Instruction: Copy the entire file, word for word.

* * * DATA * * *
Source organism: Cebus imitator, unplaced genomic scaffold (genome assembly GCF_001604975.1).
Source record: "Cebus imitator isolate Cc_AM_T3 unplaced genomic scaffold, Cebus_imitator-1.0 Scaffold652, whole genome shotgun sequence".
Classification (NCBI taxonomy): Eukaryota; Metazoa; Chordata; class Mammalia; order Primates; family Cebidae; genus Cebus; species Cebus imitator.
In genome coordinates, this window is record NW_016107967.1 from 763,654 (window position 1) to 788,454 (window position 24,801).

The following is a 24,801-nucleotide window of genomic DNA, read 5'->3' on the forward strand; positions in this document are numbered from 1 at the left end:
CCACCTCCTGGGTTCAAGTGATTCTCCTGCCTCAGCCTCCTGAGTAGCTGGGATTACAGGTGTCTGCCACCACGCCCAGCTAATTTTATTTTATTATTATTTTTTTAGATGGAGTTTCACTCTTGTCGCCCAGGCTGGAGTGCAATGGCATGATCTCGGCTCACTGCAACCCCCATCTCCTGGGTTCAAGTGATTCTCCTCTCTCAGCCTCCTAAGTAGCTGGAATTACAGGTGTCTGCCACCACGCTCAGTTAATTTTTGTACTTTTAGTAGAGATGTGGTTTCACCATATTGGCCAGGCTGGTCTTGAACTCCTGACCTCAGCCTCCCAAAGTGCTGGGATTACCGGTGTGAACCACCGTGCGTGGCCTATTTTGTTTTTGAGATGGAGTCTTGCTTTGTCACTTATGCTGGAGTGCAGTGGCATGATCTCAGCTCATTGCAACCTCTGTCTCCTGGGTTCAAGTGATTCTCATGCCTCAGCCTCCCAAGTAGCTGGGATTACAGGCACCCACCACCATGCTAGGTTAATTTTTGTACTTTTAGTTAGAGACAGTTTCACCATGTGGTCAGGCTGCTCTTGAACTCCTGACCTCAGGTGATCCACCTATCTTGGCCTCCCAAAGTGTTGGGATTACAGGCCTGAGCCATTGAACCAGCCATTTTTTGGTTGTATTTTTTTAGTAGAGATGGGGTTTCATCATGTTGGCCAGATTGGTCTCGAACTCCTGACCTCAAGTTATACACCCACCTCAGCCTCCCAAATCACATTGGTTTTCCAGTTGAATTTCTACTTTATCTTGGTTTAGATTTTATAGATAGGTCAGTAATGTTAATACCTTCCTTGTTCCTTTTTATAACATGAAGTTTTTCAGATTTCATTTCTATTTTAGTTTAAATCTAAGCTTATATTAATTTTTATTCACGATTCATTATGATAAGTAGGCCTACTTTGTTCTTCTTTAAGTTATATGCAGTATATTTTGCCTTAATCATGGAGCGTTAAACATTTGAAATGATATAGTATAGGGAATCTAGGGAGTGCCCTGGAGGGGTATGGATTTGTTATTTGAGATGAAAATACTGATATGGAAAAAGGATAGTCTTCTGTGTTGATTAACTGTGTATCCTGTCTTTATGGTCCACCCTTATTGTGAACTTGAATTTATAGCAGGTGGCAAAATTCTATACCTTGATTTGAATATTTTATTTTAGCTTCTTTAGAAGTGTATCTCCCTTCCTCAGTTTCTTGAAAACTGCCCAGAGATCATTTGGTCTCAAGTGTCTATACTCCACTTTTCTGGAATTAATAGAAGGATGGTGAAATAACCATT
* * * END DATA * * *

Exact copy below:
Source organism: Cebus imitator, unplaced genomic scaffold (genome assembly GCF_001604975.1).
Source record: "Cebus imitator isolate Cc_AM_T3 unplaced genomic scaffold, Cebus_imitator-1.0 Scaffold652, whole genome shotgun sequence".
Classification (NCBI taxonomy): Eukaryota; Metazoa; Chordata; class Mammalia; order Primates; family Cebidae; genus Cebus; species Cebus imitator.
In genome coordinates, this window is record NW_016107967.1 from 763,654 (window position 1) to 788,454 (window position 24,801).

The following is a 24,801-nucleotide window of genomic DNA, read 5'->3' on the forward strand; positions in this document are numbered from 1 at the left end:
CCACCTCCTGGGTTCAAGTGATTCTCCTGCCTCAGCCTCCTGAGTAGCTGGGATTACAGGTGTCTGCCACCACGCCCAGCTAATTTTATTTTATTATTATTTTTTTAGATGGAGTTTCACTCTTGTCGCCCAGGCTGGAGTGCAATGGCATGATCTCGGCTCACTGCAACCCCCATCTCCTGGGTTCAAGTGATTCTCCTCTCTCAGCCTCCTAAGTAGCTGGAATTACAGGTGTCTGCCACCACGCTCAGTTAATTTTTGTACTTTTAGTAGAGATGTGGTTTCACCATATTGGCCAGGCTGGTCTTGAACTCCTGACCTCAGCCTCCCAAAGTGCTGGGATTACCGGTGTGAACCACCGTGCGTGGCCTATTTTGTTTTTGAGATGGAGTCTTGCTTTGTCACTTATGCTGGAGTGCAGTGGCATGATCTCAGCTCATTGCAACCTCTGTCTCCTGGGTTCAAGTGATTCTCATGCCTCAGCCTCCCAAGTAGCTGGGATTACAGGCACCCACCACCATGCTAGGTTAATTTTTGTACTTTTAGTTAGAGACAGTTTCACCATGTGGTCAGGCTGCTCTTGAACTCCTGACCTCAGGTGATCCACCTATCTTGGCCTCCCAAAGTGTTGGGATTACAGGCCTGAGCCATTGAACCAGCCATTTTTTGGTTGTATTTTTTTAGTAGAGATGGGGTTTCATCATGTTGGCCAGATTGGTCTCGAACTCCTGACCTCAAGTTATACACCCACCTCAGCCTCCCAAATCACATTGGTTTTCCAGTTGAATTTCTACTTTATCTTGGTTTAGATTTTATAGATAGGTCAGTAATGTTAATACCTTCCTTGTTCCTTTTTATAACATGAAGTTTTTCAGATTTCATTTCTATTTTAGTTTAAATCTAAGCTTATATTAATTTTTATTCACGATTCATTATGATAAGTAGGCCTACTTTGTTCTTCTTTAAGTTATATGCAGTATATTTTGCCTTAATCATGGAGCGTTAAACATTTGAAATGATATAGTATAGGGAATCTAGGGAGTGCCCTGGAGGGGTATGGATTTGTTATTTGAGATGAAAATACTGATATGGAAAAAGGATAGTCTTCTGTGTTGATTAACTGTGTATCCTGTCTTTATGGTCCACCCTTATTGTGAACTTGAATTTATAGCAGGTGGCAAAATTCTATACCTTGATTTGAATATTTTATTTTAGCTTCTTTAGAAGTGTATCTCCCTTCCTCAGTTTCTTGAAAACTGCCCAGAGATCATTTGGTCTCAAGTGTCTATACTCCACTTTTCTGGAATTAATAGAAGGATGGTGAAATAACCATT